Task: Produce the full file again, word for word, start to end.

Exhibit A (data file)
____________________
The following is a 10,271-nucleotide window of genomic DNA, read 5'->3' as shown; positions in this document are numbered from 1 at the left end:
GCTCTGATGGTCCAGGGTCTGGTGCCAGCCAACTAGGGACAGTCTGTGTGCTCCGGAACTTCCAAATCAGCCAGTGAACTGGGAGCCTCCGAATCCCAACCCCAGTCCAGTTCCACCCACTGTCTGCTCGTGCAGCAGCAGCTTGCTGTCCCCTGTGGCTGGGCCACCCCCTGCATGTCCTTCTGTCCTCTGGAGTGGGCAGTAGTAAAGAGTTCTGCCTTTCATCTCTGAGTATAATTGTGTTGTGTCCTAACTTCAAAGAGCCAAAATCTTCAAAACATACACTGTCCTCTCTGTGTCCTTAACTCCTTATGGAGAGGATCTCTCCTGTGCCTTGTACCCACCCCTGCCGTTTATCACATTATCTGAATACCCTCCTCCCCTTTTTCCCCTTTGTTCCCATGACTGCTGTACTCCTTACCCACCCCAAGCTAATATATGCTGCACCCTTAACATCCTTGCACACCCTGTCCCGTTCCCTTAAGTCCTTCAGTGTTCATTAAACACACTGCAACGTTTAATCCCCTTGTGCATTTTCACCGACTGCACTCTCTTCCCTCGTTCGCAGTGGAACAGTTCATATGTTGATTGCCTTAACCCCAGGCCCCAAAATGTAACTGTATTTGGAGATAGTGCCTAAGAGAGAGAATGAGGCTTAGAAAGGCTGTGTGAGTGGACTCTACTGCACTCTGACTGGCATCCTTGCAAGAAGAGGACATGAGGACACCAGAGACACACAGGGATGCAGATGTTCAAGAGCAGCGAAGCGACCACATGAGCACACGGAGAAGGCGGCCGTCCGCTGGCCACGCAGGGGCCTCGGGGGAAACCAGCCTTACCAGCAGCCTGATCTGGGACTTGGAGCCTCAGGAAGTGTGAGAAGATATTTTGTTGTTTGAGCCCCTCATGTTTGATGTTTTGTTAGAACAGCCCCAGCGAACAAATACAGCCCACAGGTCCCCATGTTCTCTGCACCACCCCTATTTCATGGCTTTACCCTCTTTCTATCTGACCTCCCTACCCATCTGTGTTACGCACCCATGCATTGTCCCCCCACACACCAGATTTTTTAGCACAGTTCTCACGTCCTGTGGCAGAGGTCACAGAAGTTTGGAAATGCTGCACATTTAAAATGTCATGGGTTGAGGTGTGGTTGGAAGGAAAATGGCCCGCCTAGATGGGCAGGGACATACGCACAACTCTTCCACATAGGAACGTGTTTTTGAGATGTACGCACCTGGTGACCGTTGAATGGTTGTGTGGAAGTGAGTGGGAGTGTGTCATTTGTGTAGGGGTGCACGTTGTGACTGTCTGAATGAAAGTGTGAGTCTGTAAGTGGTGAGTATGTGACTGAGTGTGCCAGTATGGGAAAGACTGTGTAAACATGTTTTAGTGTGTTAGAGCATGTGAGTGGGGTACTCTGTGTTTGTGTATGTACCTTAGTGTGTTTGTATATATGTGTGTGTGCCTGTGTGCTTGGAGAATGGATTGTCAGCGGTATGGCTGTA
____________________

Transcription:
The following is a 10,271-nucleotide window of genomic DNA, read 5'->3' as shown; positions in this document are numbered from 1 at the left end:
GCTCTGATGGTCCAGGGTCTGGTGCCAGCCAACTAGGGACAGTCTGTGTGCTCCGGAACTTCCAAATCAGCCAGTGAACTGGGAGCCTCCGAATCCCAACCCCAGTCCAGTTCCACCCACTGTCTGCTCGTGCAGCAGCAGCTTGCTGTCCCCTGTGGCTGGGCCACCCCCTGCATGTCCTTCTGTCCTCTGGAGTGGGCAGTAGTAAAGAGTTCTGCCTTTCATCTCTGAGTATAATTGTGTTGTGTCCTAACTTCAAAGAGCCAAAATCTTCAAAACATACACTGTCCTCTCTGTGTCCTTAACTCCTTATGGAGAGGATCTCTCCTGTGCCTTGTACCCACCCCTGCCGTTTATCACATTATCTGAATACCCTCCTCCCCTTTTTCCCCTTTGTTCCCATGACTGCTGTACTCCTTACCCACCCCAAGCTAATATATGCTGCACCCTTAACATCCTTGCACACCCTGTCCCGTTCCCTTAAGTCCTTCAGTGTTCATTAAACACACTGCAACGTTTAATCCCCTTGTGCATTTTCACCGACTGCACTCTCTTCCCTCGTTCGCAGTGGAACAGTTCATATGTTGATTGCCTTAACCCCAGGCCCCAAAATGTAACTGTATTTGGAGATAGTGCCTAAGAGAGAGAATGAGGCTTAGAAAGGCTGTGTGAGTGGACTCTACTGCACTCTGACTGGCATCCTTGCAAGAAGAGGACATGAGGACACCAGAGACACACAGGGATGCAGATGTTCAAGAGCAGCGAAGCGACCACATGAGCACACGGAGAAGGCGGCCGTCCGCTGGCCACGCAGGGGCCTCGGGGGAAACCAGCCTTACCAGCAGCCTGATCTGGGACTTGGAGCCTCAGGAAGTGTGAGAAGATATTTTGTTGTTTGAGCCCCTCATGTTTGATGTTTTGTTAGAACAGCCCCAGCGAACAAATACAGCCCACAGGTCCCCATGTTCTCTGCACCACCCCTATTTCATGGCTTTACCCTCTTTCTATCTGACCTCCCTACCCATCTGTGTTACGCACCCATGCATTGTCCCCCCACACACCAGATTTTTTAGCACAGTTCTCACGTCCTGTGGCAGAGGTCACAGAAGTTTGGAAATGCTGCACATTTAAAATGTCATGGGTTGAGGTGTGGTTGGAAGGAAAATGGCCCGCCTAGATGGGCAGGGACATACGCACAACTCTTCCACATAGGAACGTGTTTTTGAGATGTACGCACCTGGTGACCGTTGAATGGTTGTGTGGAAGTGAGTGGGAGTGTGTCATTTGTGTAGGGGTGCACGTTGTGACTGTCTGAATGAAAGTGTGAGTCTGTAAGTGGTGAGTATGTGACTGAGTGTGCCAGTATGGGAAAGACTGTGTAAACATGTTTTAGTGTGTTAGAGCATGTGAGTGGGGTACTCTGTGTTTGTGTATGTACCTTAGTGTGTTTGTATATATGTGTGTGTGCCTGTGTGCTTGGAGAATGGATTGTCAGCGGTATGGCTGTA